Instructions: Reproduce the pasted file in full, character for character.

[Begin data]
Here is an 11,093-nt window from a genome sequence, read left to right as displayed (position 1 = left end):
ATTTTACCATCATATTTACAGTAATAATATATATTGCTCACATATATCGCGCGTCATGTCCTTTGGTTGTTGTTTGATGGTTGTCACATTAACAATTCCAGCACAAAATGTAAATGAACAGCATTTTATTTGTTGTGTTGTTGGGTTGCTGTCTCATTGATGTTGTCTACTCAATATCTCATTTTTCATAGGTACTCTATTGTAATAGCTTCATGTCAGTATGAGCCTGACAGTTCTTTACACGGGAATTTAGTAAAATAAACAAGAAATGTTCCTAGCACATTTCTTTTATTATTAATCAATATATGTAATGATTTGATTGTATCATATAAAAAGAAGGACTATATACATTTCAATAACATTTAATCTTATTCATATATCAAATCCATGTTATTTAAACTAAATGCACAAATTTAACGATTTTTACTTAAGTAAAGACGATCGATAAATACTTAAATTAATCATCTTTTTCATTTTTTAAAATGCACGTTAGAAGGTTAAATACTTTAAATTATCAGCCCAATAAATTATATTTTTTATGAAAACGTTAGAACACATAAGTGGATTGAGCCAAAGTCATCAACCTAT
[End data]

Here is an 11,093-nt window from a genome sequence, read left to right as displayed (position 1 = left end):
ATTTTACCATCATATTTACAGTAATAATATATATTGCTCACATATATCGCGCGTCATGTCCTTTGGTTGTTGTTTGATGGTTGTCACATTAACAATTCCAGCACAAAATGTAAATGAACAGCATTTTATTTGTTGTGTTGTTGGGTTGCTGTCTCATTGATGTTGTCTACTCAATATCTCATTTTTCATAGGTACTCTATTGTAATAGCTTCATGTCAGTATGAGCCTGACAGTTCTTTACACGGGAATTTAGTAAAATAAACAAGAAATGTTCCTAGCACATTTCTTTTATTATTAATCAATATATGTAATGATTTGATTGTATCATATAAAAAGAAGGACTATATACATTTCAATAACATTTAATCTTATTCATATATCAAATCCATGTTATTTAAACTAAATGCACAAATTTAACGATTTTTACTTAAGTAAAGACGATCGATAAATACTTAAATTAATCATCTTTTTCATTTTTTAAAATGCACGTTAGAAGGTTAAATACTTTAAATTATCAGCCCAATAAATTATATTTTTTATGAAAACGTTAGAACACATAAGTGGATTGAGCCAAAGTCATCAACCTAT